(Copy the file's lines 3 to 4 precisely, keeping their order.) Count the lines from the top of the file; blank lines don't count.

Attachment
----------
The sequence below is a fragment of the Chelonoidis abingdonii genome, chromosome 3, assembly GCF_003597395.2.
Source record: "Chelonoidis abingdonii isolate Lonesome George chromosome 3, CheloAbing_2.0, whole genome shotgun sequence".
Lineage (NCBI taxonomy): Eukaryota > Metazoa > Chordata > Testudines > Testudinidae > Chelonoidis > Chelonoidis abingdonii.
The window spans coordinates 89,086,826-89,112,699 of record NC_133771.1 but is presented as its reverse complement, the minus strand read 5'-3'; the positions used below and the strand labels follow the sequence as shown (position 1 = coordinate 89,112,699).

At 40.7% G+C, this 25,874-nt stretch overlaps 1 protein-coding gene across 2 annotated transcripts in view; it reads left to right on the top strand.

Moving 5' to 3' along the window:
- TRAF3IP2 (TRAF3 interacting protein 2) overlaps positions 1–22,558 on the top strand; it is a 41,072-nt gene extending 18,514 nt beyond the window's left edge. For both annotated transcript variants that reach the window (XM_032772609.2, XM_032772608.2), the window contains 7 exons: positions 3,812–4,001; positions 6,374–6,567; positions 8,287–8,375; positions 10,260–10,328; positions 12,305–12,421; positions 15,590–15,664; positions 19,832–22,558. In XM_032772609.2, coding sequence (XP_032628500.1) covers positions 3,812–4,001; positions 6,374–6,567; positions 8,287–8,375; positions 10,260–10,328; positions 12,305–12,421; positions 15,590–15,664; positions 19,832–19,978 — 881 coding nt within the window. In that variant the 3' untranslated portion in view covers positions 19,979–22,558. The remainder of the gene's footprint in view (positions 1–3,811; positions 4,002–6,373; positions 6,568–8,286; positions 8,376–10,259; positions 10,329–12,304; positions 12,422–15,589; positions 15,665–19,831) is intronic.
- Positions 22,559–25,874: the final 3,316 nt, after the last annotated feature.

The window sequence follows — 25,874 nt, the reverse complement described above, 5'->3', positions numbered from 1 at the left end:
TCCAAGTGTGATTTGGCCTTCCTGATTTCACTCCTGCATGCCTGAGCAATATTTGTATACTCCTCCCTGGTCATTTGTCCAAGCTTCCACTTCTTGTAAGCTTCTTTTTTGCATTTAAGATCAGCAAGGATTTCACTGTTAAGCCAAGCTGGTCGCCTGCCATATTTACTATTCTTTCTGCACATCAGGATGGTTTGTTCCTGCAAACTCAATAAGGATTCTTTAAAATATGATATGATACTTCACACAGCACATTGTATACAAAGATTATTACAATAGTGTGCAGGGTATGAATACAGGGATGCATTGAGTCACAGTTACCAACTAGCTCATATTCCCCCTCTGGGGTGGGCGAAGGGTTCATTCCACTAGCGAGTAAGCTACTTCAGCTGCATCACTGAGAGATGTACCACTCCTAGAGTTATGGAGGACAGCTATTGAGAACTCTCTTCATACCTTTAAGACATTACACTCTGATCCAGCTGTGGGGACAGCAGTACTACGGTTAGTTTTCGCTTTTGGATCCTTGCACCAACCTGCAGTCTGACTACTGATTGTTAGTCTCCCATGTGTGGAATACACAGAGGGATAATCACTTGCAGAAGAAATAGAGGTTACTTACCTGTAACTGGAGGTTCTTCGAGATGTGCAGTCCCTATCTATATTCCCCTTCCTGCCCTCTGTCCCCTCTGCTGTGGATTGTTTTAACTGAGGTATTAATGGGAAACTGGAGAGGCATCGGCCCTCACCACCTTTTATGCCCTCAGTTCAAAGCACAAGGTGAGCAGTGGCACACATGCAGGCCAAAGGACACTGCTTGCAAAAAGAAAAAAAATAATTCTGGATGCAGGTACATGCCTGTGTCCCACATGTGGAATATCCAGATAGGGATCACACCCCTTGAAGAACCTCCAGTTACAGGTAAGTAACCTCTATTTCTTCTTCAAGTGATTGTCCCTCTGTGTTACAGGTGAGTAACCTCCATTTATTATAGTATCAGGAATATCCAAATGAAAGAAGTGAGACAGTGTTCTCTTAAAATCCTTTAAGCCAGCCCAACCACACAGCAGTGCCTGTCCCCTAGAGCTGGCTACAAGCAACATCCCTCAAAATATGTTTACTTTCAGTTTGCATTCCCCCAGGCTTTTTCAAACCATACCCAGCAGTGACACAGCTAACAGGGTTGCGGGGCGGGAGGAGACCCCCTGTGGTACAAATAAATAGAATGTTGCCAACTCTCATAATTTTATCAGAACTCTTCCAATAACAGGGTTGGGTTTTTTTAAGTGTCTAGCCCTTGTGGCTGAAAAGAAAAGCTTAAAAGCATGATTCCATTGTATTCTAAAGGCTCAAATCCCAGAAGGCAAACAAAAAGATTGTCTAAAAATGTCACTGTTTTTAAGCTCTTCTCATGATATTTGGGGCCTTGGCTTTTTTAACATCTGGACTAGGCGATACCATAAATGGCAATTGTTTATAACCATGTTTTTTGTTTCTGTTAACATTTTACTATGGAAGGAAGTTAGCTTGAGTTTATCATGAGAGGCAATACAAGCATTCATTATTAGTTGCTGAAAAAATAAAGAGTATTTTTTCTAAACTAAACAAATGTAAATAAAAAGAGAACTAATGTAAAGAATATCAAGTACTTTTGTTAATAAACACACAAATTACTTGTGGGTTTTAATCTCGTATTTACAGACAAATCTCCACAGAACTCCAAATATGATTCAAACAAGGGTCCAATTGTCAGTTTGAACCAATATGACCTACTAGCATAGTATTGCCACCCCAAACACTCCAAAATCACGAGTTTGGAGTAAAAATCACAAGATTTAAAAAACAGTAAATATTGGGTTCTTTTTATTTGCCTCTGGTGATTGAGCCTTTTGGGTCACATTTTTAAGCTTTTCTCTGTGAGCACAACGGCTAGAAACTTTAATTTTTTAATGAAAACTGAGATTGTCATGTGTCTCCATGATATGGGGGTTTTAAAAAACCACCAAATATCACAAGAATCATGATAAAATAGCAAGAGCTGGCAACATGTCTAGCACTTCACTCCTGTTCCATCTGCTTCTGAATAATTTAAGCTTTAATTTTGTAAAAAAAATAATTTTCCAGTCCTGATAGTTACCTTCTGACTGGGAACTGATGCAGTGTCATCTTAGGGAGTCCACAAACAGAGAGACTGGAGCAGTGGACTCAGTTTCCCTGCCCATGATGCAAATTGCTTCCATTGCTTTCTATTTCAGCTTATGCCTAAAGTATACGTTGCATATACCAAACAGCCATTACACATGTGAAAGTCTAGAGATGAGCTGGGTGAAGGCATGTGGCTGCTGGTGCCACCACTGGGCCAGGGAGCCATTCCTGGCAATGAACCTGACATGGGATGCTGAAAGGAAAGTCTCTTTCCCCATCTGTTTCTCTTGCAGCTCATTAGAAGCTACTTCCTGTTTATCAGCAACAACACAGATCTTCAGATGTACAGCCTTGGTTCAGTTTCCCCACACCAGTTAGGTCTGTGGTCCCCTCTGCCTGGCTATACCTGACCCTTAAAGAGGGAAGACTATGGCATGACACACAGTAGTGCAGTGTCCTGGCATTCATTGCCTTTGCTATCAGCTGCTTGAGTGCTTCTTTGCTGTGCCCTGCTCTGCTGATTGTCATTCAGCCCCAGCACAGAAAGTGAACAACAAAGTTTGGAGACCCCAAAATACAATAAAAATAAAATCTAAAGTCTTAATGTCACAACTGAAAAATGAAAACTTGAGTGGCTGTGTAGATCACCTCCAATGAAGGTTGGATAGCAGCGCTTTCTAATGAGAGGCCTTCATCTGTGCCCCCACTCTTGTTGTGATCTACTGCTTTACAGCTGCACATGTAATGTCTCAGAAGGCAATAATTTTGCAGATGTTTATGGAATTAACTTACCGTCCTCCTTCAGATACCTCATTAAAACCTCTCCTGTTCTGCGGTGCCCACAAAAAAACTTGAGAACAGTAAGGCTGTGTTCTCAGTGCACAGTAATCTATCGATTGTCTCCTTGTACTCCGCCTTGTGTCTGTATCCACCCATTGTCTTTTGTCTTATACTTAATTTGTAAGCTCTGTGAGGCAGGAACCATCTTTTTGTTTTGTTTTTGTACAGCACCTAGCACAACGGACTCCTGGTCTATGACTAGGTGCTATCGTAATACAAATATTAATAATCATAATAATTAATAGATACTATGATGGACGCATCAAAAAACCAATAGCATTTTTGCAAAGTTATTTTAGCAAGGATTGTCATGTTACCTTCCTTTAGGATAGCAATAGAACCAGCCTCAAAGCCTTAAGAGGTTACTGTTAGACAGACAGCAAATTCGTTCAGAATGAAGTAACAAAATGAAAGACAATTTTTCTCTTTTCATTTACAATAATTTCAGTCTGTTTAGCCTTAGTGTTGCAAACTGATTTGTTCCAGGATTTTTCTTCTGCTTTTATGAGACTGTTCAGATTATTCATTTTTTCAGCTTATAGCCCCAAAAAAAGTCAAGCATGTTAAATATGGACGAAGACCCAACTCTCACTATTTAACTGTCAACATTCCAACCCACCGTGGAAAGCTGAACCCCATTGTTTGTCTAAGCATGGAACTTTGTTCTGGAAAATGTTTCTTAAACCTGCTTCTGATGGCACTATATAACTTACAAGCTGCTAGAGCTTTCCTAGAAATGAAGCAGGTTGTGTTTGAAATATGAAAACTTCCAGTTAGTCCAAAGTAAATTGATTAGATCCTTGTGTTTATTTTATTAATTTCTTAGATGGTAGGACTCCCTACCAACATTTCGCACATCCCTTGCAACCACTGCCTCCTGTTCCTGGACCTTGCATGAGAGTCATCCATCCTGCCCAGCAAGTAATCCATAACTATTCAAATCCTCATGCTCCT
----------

Lineage (NCBI taxonomy): Eukaryota > Metazoa > Chordata > Testudines > Testudinidae > Chelonoidis > Chelonoidis abingdonii.
The window spans coordinates 89,086,826-89,112,699 of record NC_133771.1 but is presented as its reverse complement, the minus strand read 5'-3'; the positions used below and the strand labels follow the sequence as shown (position 1 = coordinate 89,112,699).